Authorities on Friday confirmed that Steven Hoffenberg, a mentor to convicted sex offender and pedophile Jeffrey Epstein, was found dead in a Connecticut apartment on Tuesday.
Hoffenberg, a wealthy financier who spent 18 years in prison for a Ponzi scheme, was found decomposing in a Derby, Connecticut, apartment on Tuesday. Police, who were performing a wellness check, said that Hoffenberg had likely been dead for at least a week before his body was found.
The body of the 77-year-old was identified by dental records and his cause of death is still under investigation. According to officials, early evidence does not indicate foul play. The wellness check was initiated by a private detective employed by a woman who said she had been sexually abused by Epstein and in regular communication with Hoffenberg, local police said.
Hoffenberg, who has been described as a mentor to Epstein, employed the now deceased billionaire in the 1980s when a Ponzi scheme involving Towers Financial Corporation began. Epstein was found dead in a New York City prison cell in 2019 in what was officially ruled a suicide.
Towers was a financial collection entity that purchased debt from places like hospitals and phone companies, according to The New York Times. During his time running the company, prosecutors claimed that the Towers company issued more than $460 million in fraudulent notes and bonds. The company was also artificially inflated to make it appear more robust.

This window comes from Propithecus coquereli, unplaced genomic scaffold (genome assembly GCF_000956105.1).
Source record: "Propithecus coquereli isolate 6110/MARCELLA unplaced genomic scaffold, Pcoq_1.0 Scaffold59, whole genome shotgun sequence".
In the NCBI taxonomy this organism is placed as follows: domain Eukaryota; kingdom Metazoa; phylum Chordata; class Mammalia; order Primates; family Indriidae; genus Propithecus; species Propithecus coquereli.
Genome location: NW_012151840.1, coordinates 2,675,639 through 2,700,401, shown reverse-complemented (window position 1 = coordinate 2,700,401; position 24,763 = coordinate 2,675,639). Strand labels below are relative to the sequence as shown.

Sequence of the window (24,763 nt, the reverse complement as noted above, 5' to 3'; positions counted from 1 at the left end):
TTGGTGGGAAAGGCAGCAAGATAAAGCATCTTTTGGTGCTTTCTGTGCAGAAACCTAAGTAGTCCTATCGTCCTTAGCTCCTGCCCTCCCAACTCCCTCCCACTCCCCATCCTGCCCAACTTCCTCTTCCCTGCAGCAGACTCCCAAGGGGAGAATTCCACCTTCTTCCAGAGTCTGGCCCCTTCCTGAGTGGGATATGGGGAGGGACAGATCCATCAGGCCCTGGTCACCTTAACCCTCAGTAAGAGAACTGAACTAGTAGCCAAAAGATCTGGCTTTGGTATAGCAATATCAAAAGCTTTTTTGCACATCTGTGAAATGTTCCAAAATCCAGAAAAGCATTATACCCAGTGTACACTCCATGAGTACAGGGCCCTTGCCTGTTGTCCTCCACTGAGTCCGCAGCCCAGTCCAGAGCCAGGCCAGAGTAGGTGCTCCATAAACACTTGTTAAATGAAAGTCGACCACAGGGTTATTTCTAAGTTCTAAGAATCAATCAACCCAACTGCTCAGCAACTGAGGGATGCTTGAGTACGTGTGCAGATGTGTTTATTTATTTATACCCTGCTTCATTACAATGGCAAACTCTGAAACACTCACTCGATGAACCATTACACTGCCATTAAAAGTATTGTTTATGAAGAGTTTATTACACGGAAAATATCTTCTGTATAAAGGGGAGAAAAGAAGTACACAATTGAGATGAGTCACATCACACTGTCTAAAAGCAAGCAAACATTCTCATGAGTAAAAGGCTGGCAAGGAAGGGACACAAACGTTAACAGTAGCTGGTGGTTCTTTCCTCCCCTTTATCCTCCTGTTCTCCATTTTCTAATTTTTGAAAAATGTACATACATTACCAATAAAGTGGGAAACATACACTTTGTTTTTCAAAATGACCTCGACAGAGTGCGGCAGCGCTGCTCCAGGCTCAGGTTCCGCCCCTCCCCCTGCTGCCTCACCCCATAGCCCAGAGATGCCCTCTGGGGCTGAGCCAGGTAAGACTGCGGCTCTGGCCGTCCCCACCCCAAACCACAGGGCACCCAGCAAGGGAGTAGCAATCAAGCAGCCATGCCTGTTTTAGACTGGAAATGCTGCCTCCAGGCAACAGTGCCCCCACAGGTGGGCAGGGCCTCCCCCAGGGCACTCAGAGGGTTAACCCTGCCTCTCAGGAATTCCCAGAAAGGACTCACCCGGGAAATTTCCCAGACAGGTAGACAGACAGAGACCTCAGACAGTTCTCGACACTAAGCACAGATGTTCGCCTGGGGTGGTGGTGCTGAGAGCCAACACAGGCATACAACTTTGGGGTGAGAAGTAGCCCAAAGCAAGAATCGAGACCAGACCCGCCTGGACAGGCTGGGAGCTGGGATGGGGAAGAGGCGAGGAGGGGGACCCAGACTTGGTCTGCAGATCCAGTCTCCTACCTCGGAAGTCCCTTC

Hoffenberg called Epstein, who he had employed for about six years with Towers, a “criminal mastermind” in 2019.
“I thought Jeffrey was the best hustler on two feet,” he told The Washington Post. “Talent, charisma, genius, criminal mastermind. We had a thing that could make a lot of money. We called it Ponzi.”
Epstein did not face any criminal charges related to the Towers scheme, despite Hoffenberg’s claims that he was to blame. In 2013, Hoffenberg was released from prison after 18 years behind bars.
Former acting Deputy U.S. Attorney General Gary Baise told the Associated Press that the financier “was a good man.”
“He was too smart for his own good,” said Baise, who was a friend of Hoffenberg. “He thought he could get away with his Ponzi scheme but he could not. He did not have self-control. He always thought he was smarter than the next guy and that was one of his problems.”
In the early 1990s, Hoffenberg also attempted to gain control of the New York Post and for a short time owned the paper in 1993 before his fraudulent financial activities caught up with him.